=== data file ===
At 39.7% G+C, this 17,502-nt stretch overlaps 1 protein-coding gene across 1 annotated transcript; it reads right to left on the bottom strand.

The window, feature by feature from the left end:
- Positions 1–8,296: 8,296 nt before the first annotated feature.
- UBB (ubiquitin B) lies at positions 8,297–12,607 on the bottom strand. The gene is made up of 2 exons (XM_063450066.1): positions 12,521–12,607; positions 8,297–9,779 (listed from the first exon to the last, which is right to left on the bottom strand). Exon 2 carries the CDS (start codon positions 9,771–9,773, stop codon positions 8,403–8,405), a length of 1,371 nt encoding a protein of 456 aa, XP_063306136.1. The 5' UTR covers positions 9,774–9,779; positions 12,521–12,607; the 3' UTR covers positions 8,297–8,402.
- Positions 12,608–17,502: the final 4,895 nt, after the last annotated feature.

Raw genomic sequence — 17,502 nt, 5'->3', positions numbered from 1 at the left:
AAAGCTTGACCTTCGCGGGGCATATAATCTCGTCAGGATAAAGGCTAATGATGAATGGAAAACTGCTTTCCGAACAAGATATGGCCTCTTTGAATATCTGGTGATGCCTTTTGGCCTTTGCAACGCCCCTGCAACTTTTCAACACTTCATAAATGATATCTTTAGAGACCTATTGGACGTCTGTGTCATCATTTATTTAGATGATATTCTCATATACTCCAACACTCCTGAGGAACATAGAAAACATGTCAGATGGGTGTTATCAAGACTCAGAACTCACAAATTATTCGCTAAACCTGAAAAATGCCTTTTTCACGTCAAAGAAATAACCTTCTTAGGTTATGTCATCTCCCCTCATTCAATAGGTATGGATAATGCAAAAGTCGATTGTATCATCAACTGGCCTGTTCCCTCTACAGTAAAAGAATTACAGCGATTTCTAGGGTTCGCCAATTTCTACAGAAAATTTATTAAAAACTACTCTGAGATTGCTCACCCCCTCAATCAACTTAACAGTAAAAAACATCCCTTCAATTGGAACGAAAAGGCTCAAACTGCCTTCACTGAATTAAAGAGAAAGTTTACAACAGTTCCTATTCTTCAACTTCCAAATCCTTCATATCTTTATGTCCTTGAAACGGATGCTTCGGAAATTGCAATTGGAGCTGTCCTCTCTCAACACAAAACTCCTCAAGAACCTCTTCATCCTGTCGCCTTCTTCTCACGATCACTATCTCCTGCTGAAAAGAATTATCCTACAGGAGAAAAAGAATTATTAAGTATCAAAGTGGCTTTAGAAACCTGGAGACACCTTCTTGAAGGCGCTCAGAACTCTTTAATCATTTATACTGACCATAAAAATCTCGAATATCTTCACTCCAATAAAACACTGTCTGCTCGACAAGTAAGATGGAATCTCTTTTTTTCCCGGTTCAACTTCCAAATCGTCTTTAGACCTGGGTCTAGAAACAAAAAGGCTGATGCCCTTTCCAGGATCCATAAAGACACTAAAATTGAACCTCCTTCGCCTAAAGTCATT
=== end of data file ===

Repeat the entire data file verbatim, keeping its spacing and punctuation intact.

At 39.7% G+C, this 17,502-nt stretch overlaps 1 protein-coding gene across 1 annotated transcript; it reads right to left on the bottom strand.

The window, feature by feature from the left end:
- Positions 1–8,296: 8,296 nt before the first annotated feature.
- UBB (ubiquitin B) lies at positions 8,297–12,607 on the bottom strand. The gene is made up of 2 exons (XM_063450066.1): positions 12,521–12,607; positions 8,297–9,779 (listed from the first exon to the last, which is right to left on the bottom strand). Exon 2 carries the CDS (start codon positions 9,771–9,773, stop codon positions 8,403–8,405), a length of 1,371 nt encoding a protein of 456 aa, XP_063306136.1. The 5' UTR covers positions 9,774–9,779; positions 12,521–12,607; the 3' UTR covers positions 8,297–8,402.
- Positions 12,608–17,502: the final 4,895 nt, after the last annotated feature.

Raw genomic sequence — 17,502 nt, 5'->3', positions numbered from 1 at the left:
AAAGCTTGACCTTCGCGGGGCATATAATCTCGTCAGGATAAAGGCTAATGATGAATGGAAAACTGCTTTCCGAACAAGATATGGCCTCTTTGAATATCTGGTGATGCCTTTTGGCCTTTGCAACGCCCCTGCAACTTTTCAACACTTCATAAATGATATCTTTAGAGACCTATTGGACGTCTGTGTCATCATTTATTTAGATGATATTCTCATATACTCCAACACTCCTGAGGAACATAGAAAACATGTCAGATGGGTGTTATCAAGACTCAGAACTCACAAATTATTCGCTAAACCTGAAAAATGCCTTTTTCACGTCAAAGAAATAACCTTCTTAGGTTATGTCATCTCCCCTCATTCAATAGGTATGGATAATGCAAAAGTCGATTGTATCATCAACTGGCCTGTTCCCTCTACAGTAAAAGAATTACAGCGATTTCTAGGGTTCGCCAATTTCTACAGAAAATTTATTAAAAACTACTCTGAGATTGCTCACCCCCTCAATCAACTTAACAGTAAAAAACATCCCTTCAATTGGAACGAAAAGGCTCAAACTGCCTTCACTGAATTAAAGAGAAAGTTTACAACAGTTCCTATTCTTCAACTTCCAAATCCTTCATATCTTTATGTCCTTGAAACGGATGCTTCGGAAATTGCAATTGGAGCTGTCCTCTCTCAACACAAAACTCCTCAAGAACCTCTTCATCCTGTCGCCTTCTTCTCACGATCACTATCTCCTGCTGAAAAGAATTATCCTACAGGAGAAAAAGAATTATTAAGTATCAAAGTGGCTTTAGAAACCTGGAGACACCTTCTTGAAGGCGCTCAGAACTCTTTAATCATTTATACTGACCATAAAAATCTCGAATATCTTCACTCCAATAAAACACTGTCTGCTCGACAAGTAAGATGGAATCTCTTTTTTTCCCGGTTCAACTTCCAAATCGTCTTTAGACCTGGGTCTAGAAACAAAAAGGCTGATGCCCTTTCCAGGATCCATAAAGACACTAAAATTGAACCTCCTTCGCCTAAAGTCATT